Khodorkovsky: from billions, to prison, to exile
Mikhail Khodorkovsky served over a decade in Russian prisons after once boasting a multi-billion-dollar fortune but must now carve out a new role for himself as a free man in exile.
Khodorkovsky’s surprise release and transfer to Germany after a pardon from President Vladimir Putin marked the latest twist in the extraordinary riches-to-rags life of a man who was once touted as an alternative Russian leader.
His 10 years in detention in Russia’s notorious penal network, in prisons from Siberia to Karelia, became a symbol of the erosion of human rights in Russian under Putin and battered Russia’s image abroad.
With no possibility of returning to Russia soon due to a $550 million lawsuit, Khodorkovsky, 50, said at his first public appearance in Berlin he would work for his country’s future and to free other political prisoners.
For a man who has spent the last decade enduring the remorseless routine of Russian prisons and convicted twice for crimes he says he did not commit, he showed a remarkable lack of bitterness.
Possibly taking a leaf from the books of other former prisoners like Mahatma Gandhi and Nelson Mandela, he showed no hard feeling towards his nemesis Putin and refused to be drawn into expressions of revenge.
Some have speculated he could play a role like “Gulag Archipelago” author Alexander Solzhenitsyn after his forced exile from the Soviet Union in 1974, which did not halt his activism over prison conditions in the ex-USSR.
While dressed in the kind of impeccable business suit of a tycoon, Khodorkovsky exuded the quiet dignity and confidence of a dissident. But he said it was too early to know what he would do.
“It sounds perhaps rather strange… in our fast moving pace of the world that I, just 36 hours ago, only for the first time again won my freedom. In this time I couldn’t make plans for the future.”
Dawn raid on corporate jet
Khodorkovsky’s jet-setting life as the chief executive of the Yukos oil giant that he founded and turned into Russia’s best run company was turned on its head at dawn on October 25, 2003.
His corporate jet had landed in the Siberian city of Novosibirsk for a routine refuelling stop as he headed for a business meeting.
Armed agents from the FSB security service stormed the plane and arrested the tycoon, starting a process that two years later saw him sentenced to eight years in prison on charges of fraud and tax evasion.
A second trial — seen by critics as even more dubious than the first — saw Khodorkovsky convicted again and given a second sentence which after reductions added up to 10 years and 10 months, to run concurrently with his first term. Khodorkovsky had been due to be released in August 2014.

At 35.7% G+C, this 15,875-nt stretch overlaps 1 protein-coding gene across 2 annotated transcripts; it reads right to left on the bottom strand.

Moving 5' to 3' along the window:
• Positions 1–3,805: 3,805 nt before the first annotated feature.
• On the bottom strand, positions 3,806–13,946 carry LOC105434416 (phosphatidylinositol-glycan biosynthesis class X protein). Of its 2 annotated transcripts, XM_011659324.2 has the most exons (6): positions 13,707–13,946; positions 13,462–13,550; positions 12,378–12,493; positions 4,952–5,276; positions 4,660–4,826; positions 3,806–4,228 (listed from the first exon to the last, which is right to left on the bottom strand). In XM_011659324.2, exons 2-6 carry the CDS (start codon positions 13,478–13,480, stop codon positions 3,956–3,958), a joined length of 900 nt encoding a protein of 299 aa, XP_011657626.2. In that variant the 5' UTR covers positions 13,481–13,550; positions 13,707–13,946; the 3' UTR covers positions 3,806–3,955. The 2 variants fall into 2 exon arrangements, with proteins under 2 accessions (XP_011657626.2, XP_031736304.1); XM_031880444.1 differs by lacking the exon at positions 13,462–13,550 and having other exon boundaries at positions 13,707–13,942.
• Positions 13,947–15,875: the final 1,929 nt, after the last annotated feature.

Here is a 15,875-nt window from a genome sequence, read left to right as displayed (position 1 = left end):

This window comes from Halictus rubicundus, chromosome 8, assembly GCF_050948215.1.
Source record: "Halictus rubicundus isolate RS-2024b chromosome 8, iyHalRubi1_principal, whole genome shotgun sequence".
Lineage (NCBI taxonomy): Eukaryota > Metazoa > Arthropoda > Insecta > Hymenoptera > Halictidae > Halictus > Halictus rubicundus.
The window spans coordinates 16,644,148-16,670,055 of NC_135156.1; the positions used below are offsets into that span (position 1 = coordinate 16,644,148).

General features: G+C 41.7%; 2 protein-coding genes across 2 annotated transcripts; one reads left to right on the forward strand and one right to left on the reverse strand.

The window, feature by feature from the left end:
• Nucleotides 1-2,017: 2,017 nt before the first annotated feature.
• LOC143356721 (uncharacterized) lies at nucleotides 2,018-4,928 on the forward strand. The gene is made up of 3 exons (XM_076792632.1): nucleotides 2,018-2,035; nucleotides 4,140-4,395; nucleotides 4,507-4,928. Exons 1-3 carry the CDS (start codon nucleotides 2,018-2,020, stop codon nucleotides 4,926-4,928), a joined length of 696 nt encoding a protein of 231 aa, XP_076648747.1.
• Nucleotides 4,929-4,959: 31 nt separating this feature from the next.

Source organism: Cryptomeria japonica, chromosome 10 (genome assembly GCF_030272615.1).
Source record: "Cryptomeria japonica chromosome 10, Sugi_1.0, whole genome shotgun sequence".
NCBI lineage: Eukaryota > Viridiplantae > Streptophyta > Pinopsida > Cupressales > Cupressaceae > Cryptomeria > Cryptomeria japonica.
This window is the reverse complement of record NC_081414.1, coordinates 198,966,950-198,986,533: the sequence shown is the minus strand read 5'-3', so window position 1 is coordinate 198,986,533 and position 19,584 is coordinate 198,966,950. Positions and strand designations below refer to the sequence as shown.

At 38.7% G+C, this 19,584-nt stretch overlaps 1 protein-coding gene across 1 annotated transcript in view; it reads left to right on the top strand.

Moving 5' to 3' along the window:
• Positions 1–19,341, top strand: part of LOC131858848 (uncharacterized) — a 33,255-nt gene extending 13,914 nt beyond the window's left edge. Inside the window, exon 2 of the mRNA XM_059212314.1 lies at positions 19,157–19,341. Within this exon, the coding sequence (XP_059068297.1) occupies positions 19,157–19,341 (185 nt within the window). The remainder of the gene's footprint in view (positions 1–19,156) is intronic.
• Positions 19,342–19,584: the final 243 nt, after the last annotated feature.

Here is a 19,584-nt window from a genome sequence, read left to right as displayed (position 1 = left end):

During Khodorkovsky’s decade in prison, Russian society has changed to the point that it may be unrecognisable to him should he ever return, with the use of the Internet exploding and a new middle class emerging.
But one thing has not changed: Putin is still in power.
Khodorkovsky’s supporters have long contended his convictions were retribution for daring to finance and support opposition to Putin in the early years of the former KGB agent’s rule.
“One person takes decisions concerning me. All these 10 years. One person,” Khodorkovsky told the New Times weekly after his release.
There is little doubt Khodorkovsky had intensely riled Putin, as shown by a televised confrontation at the Kremlin on February 19, 2003 where the oligarch dared challenge the president over official corruption.
Just weeks before his 2010 conviction, Putin used a national television appearance to reveal again the extent of his personal revulsion of Khodorkovsky, declaring that a “thief must be in prison”.
Khodorkovsky said that Putin was incapable of feeling human emotions, only displaying “a love for dogs.”
Yet after his release, Khodorkovsky alluded to an almost intimate relationship with the Russian strongman. “Vladimir Vladimirovich and me have known each other for too long,” he told the New Times.
Life’s work broken up
Born into a family of chemical engineers in Moscow, Khodorkovsky obtained his first degree in chemical engineering before going on to study economics. He is said to have been an energetic member of the Soviet Komsomol youth movement.
Even before the fall of the Soviet Union and aged just 26, he established Bank Menatep which he would later use to acquire a majority stake in Yukos.
He gained control over Yukos through a shady privatisation during which insiders picked up Russia’s choice natural resources assets for bargain-basement prices at questionable auctions that they in most cases organised themselves.
But he invested massive amounts back into Yukos, which became the first Russian major to adopt international accounting standards and to hire Western-trained managers.
After his first conviction, its chief assets were absorbed at opaque auctions by Rosneft, helping turn a second tier company into what is now a state champion and the world’s largest listed oil company.
Rosneft is led by one of Putin’s closest confidants, Igor Sechin, who many allege was one of the prime movers behind bringing Khodorkovsky to trial.
In what many saw as a poor taste joke after his release, Sechin said that Rosneft could offer Khodorkovsky a job but all current management positions were full.